Hot Tub Time Machine. If those four words didn’t make you giggle then feel free to stop reading. There’s nothing for you to see here. Clearly a movie with a title like that won’t be scooping up any Oscars this time next year. Conversely, it’s a pretty safe bet that all parties concerned know that. But, to paraphrase The Kids In The Hall’s Bruce MuCulloch “Don’t let that scare you, let that liberate you. Because when you’re free-flying with Hot Tub Time Machine, man…what do you need a safety net for?” Within the first 20 minutes we are treated to three separate jokes encompassing the trifecta of bodily fluids (poop, pee and puke). And, for good measure, there’s a fourth joke involving the bodily fluid that dare not speak its name. It’s a crass, crude and relentlessly ridiculous comedy of the lowest common denominator. And, um…it kind of works.
The film follows three middle-aged men (John Cusack, Craig Robinson, Rob Corddry) each unhappy with their lives for various, though essentially similar, reasons. The three are sent back in time via a hot tub (what did you think was gonna happen) along with Cusack’s 20-year old nephew (Greek’s Clark Duke). The four are dropped into the year 1986 at a ski lodge they frequented in their youth. However, not only are they stuck in 1986 but they are also their younger selves; appearing to be in their early twenties to everyone but the audience. It’s a fateful night where each made decisions that forever affected their lives. They are faced with the classic time travel conundrum: should they strive to repeat their mistakes in order to preserve the future or should they use their knowledge for personal and/or financial gain?
Cusack cut his teeth in movies like this. Though they were admittedly less raunchy, Hot Tub Time Machine isn’t a far cry from the movies that launched his career such as Better Off Dead…, One Crazy Summer or The Sure Thing. If this isn’t Lane Meyer at 40 then I don’t know what is. The fact that Cusack has spent the last twenty years attempting to distance himself from films like these only serves to make the sight of him embracing the genre all the more appealing. Perhaps it’s because he’s also the producer or maybe it’s because Steve Pink, longtime friend and former collaborator on films like Grosse Pointe Blank, High Fidelity and The Jack Bull, is the director. Regardless of the reason why, embrace it he does. If you grew up watching Cusack (as I did) it’s hard not to find yourself grinning ear-to-ear when he’s suddenly returned to a world of pastel snowsuits, Walkmans and Cutting Crew.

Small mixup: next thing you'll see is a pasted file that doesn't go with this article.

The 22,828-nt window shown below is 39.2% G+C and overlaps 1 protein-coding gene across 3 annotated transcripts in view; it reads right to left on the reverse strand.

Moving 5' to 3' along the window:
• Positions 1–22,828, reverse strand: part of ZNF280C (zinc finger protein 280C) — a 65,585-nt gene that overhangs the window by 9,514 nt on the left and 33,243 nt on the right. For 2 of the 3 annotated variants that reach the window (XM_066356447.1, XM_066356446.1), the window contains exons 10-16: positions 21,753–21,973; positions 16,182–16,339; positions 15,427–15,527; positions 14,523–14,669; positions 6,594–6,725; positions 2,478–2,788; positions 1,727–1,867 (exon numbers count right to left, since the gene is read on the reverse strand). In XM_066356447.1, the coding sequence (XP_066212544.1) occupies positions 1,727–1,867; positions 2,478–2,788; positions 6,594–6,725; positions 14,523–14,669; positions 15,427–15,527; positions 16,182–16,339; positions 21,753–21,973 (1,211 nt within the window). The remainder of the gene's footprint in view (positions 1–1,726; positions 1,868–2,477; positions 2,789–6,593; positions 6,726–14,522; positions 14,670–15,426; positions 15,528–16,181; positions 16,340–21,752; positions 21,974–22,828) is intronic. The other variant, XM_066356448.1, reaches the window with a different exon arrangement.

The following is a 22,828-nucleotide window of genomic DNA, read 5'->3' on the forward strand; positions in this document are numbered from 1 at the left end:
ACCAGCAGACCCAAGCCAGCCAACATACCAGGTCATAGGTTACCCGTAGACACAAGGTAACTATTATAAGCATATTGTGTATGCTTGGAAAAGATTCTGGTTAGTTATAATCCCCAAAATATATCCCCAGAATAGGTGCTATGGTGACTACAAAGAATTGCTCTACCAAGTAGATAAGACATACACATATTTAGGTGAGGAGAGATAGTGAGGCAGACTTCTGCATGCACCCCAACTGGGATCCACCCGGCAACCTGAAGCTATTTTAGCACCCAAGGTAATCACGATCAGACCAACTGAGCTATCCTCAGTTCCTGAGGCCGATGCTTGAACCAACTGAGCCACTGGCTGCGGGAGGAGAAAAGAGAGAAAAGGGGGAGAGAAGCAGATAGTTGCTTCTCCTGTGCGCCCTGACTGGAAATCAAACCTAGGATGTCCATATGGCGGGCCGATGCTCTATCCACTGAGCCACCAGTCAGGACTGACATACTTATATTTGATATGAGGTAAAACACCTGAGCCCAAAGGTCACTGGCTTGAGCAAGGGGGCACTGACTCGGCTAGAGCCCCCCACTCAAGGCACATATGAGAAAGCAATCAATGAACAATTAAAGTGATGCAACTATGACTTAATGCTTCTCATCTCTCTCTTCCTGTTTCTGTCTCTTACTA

Ironically, it’s the movie’s aforementioned quest for the lowest common denominator that makes the movie a success. It’s not that every joke works but it’s precisely the film’s scattershot “anything-for-a-laugh” attitude that allows it to connect as frequently as it does. The ‘80s, time travel paradoxes, bodily excretions, slapstick, pop-culture references or just good ol’ fashion sex jokes…the movie has no shame. And it’s this shamelessness, combined with the charisma and camaraderie of the core cast, which allows the film to succeed more than it has any right to.
On a scale of 1 to 10, with 10 being The Hangover and 1 being Beastmaster 2: Through the Portal of Time, Hot Tub Time Machine gets an 8.
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